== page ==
[3] Geber W, Lefkowitz S, Hung C, “Effect of ascorbic acid, sodium salicylate, and caffeine on the serum interferon level in response to viral infection” Pharmacology 1975 13(3):228-233.
[4] Dahl H ,Degre M, “The effect of ascorbic acid on production of human interferon and the antiviral activity in vitro. Acta Pathologica et Microbiologica Scandinavica. Section B” Microbiology 1976 84(5):280-284.
[5] Stone I, “The possible role of mega-ascorbate in the endogenous synthesis of interferon” Medical Hypotheses 1980 6(3):309-314.
[6] Karpinska T, Kawecki Z, Kandefer-Szerszen M, “The influence of ultraviolet irradiation, L-ascorbic acid and calcium chloride on the induction of interferon in human embryo fibroblasts” Archivum Immunologiae et Therapiae Experimentalis 1982 30(1-2)33-37.
[7] Nungester W, Ames A, “The relationship between ascorbic acid and phagocytic activity” Journal of Infectious Diseases 1948 83:50-54.
[8] Goetzl E, et al, “Enhancement of random migration and chemotactic response of human leukocytes by ascorbic acid” The Journal of Clinical Investigation 1974 53(3):813-818.
[9] Sandler J, Gallin J, Vaughan M, “Effects of serotonin, carbamylcholine, and ascorbic acid on leukocyte cyclic GMP and chemotaxis” The Journal of Cell Biology 1975 67(2 Pt 1):480-484.
[10] Boxer L, et al, “Correction of leukocyte function in Chediak-Higashi syndrome by ascorbate” The New England Journal of Medicine 1976 295(19):1041-1045.
[11] Ganguly R, Durieux M, Waldman R, “Macrophage function in vitamin C-deficient guinea pigs” The American Journal of Clinical Nutrition 1976 29(7):762-765.
[12] Anderson R, Dittrich O, “Effects of ascorbate on leucocytes. Part IV. Increased neutrophil function and clinical improvement after oral ascorbate in 2 patients with chronic granulomatous disease” South African Medical Journal 1979 56(12):476-480.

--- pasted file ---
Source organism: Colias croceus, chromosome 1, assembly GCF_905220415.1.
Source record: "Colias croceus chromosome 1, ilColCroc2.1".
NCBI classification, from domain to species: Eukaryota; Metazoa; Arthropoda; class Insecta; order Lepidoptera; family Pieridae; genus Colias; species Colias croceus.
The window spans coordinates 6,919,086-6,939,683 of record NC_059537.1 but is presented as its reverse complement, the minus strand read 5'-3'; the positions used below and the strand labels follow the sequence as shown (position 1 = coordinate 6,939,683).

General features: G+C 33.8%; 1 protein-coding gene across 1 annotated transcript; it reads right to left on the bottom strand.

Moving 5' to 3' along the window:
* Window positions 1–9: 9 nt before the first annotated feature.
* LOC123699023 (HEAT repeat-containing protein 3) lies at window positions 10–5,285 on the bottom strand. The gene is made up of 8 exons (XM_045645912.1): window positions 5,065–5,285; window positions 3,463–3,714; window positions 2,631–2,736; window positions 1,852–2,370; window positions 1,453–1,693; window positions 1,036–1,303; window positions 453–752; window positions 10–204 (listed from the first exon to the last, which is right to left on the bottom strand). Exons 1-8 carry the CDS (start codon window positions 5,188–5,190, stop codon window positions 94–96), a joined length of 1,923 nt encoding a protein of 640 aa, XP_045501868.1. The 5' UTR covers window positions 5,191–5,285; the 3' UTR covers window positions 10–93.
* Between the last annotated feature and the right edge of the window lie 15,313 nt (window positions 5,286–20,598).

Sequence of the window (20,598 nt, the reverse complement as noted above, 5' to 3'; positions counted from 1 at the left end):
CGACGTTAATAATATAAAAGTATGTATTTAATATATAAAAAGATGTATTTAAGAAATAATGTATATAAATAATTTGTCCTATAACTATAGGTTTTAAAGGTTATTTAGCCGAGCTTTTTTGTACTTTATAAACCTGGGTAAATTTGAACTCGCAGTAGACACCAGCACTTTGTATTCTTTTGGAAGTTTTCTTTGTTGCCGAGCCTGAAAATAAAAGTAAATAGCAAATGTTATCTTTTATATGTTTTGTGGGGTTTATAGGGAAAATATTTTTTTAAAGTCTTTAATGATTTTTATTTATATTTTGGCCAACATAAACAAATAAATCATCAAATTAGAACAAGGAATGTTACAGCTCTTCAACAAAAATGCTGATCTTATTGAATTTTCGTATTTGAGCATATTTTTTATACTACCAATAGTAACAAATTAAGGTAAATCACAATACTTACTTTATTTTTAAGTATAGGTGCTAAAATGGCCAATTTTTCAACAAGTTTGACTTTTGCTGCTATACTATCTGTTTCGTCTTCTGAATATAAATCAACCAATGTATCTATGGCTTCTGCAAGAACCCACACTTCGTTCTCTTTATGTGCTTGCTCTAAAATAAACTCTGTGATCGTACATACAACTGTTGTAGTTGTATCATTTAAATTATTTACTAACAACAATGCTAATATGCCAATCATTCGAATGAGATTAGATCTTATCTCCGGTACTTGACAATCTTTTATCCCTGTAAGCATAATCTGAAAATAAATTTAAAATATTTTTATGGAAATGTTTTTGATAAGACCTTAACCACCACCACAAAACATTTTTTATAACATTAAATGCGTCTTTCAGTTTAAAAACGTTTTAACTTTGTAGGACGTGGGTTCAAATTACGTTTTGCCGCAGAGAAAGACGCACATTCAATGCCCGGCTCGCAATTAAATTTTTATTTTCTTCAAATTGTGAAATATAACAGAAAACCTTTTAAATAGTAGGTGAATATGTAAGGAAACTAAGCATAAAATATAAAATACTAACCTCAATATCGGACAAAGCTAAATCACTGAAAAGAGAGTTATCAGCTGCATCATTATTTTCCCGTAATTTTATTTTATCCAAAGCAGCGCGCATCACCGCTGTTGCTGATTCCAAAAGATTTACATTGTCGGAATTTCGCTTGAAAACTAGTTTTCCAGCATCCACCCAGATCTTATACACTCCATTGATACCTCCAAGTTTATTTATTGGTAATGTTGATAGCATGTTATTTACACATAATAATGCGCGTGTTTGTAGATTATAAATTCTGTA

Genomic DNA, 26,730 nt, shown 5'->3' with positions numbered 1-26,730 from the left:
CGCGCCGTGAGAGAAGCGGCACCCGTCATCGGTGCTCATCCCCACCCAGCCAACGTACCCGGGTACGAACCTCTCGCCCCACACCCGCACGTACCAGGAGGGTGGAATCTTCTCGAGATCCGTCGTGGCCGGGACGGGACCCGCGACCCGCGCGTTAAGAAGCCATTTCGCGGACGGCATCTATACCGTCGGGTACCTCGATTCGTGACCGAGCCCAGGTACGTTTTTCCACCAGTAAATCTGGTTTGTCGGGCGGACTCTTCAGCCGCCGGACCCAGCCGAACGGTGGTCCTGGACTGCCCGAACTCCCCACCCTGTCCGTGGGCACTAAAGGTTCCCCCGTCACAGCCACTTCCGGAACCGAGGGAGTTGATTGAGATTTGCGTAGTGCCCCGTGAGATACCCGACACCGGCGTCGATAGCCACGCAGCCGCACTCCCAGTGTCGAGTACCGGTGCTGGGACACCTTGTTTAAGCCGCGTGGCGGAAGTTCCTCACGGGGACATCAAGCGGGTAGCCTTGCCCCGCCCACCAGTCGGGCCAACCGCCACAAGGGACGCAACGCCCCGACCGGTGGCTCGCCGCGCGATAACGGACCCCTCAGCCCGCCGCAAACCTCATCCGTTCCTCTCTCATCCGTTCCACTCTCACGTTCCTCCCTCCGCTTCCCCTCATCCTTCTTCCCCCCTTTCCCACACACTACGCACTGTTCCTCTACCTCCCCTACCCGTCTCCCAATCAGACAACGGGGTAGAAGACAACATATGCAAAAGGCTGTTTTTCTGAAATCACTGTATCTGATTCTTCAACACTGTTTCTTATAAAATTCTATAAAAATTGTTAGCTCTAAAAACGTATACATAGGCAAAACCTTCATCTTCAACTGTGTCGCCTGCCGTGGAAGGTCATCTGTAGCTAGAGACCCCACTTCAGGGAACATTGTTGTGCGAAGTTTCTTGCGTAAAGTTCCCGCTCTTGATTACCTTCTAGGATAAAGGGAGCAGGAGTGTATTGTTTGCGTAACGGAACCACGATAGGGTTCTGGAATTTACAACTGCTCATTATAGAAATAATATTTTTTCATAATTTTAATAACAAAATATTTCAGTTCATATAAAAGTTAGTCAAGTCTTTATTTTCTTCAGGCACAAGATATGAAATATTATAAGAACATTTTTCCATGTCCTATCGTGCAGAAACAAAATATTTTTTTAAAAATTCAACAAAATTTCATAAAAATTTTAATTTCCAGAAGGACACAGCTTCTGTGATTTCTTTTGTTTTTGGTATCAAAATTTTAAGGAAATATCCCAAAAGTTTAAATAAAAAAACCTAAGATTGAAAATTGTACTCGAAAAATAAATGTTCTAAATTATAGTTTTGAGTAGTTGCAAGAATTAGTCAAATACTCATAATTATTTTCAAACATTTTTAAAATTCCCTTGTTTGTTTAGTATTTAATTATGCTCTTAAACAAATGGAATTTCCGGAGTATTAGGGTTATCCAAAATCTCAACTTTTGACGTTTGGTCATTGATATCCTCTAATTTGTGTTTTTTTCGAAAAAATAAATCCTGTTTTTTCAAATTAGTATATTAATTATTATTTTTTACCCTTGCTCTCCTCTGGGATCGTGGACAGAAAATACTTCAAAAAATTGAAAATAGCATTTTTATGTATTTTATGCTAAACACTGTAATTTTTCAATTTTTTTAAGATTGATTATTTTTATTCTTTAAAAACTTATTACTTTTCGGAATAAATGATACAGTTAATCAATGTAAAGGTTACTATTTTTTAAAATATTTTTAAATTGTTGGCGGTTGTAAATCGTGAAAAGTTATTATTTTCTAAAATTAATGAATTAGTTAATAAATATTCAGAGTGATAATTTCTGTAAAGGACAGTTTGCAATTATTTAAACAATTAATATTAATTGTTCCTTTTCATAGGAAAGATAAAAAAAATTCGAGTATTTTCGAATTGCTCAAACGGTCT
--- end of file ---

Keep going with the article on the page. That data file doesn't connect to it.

[13] Anderson R, Theron A, “Effects of ascorbate on leucocytes. Part III. In vitro and in vivo stimulation of abnormal neutrophil motility by ascorbate” South African Medical Journal 1979 56(11):429-433.
[14] Anderson R, et al, “The effects of increasing weekly doses of ascorbate on certain cellular and humoral immune functions in normal volunteers” The American Journal of Clinical Nutrition 1980 33(1):71-76.
[15] Anderson R, et al, “The effect of ascorbate on cellular humoral immunity in asthmatic children” South African Medical Journal 1980 58(24):974-977.
[16] Dallegri F, Lanzi G, Patrone F, “Effects of ascorbic acid on neutrophil locomotion” International Archives of Allergy and Applied Immunology 1980 61(1):40-45.
[17] Corberand J, et al, “Malignant external otitis and polymorphonuclear leukocyte migration impairment. Improvement with ascorbic acid” Archives of Otolaryngology 1982 108(2):122-124.
[18] Patrone F, et al, “Effects of ascorbic acid on neutrophil function. Studies on normal and chronic granulomatous disease neutrophils” Acta Vitaminologica et Enzymologica 1982 4(1-2):163-168.
Cunningham-Rundles S, “Effects of nutritional status on immunological function” The American Journal of Clinical Nutrition 1982 35(5 Suppl):1202-1210.
[19] Oberritter H, et al, “Effect of functional stimulation on ascorbate content in phagocytes under physiological and pathological conditions” International Archives of Allergy and Applied Immunology 1986 81(1):46-50.
[20] Levy R, Schlaeffer F, “Successful treatment of a patient with recurrent furunculosis by vitamin C: improvement of clinical course and of impaired neutrophil functions” International Journal of Dermatology 1993 32(11):832-834.
[21] Levy R, et al, “Vitamin C for the treatment of recurrent furunculosis in patients with impaired neutrophil functions” The Journal of Infectious Diseases 1996 173(6):1502-1505.
[22] Ciocoiu M, et al, “The involvement of vitamins C and E in changing the immune response” [Article in Romanian] Revista Medico-Chirurgicala a Societatii de Medici si Naturalisti din Iasi 1998 102(1-2):93-96.
De la Fuente M, et al, “Immune function in aged women is improved by ingestion of vitamins C and E” Canadian Journal of Physiology and Pharmacology 1998 76(4):373-380.
[23] Glick D, Hosoda S, “Histochemistry. LXXViii. Ascorbic acid in normal mast cells and macrophages and neoplastic mast cells” Proceedings of the Society for Experimental Biology and Medicine 1965 119:52-56.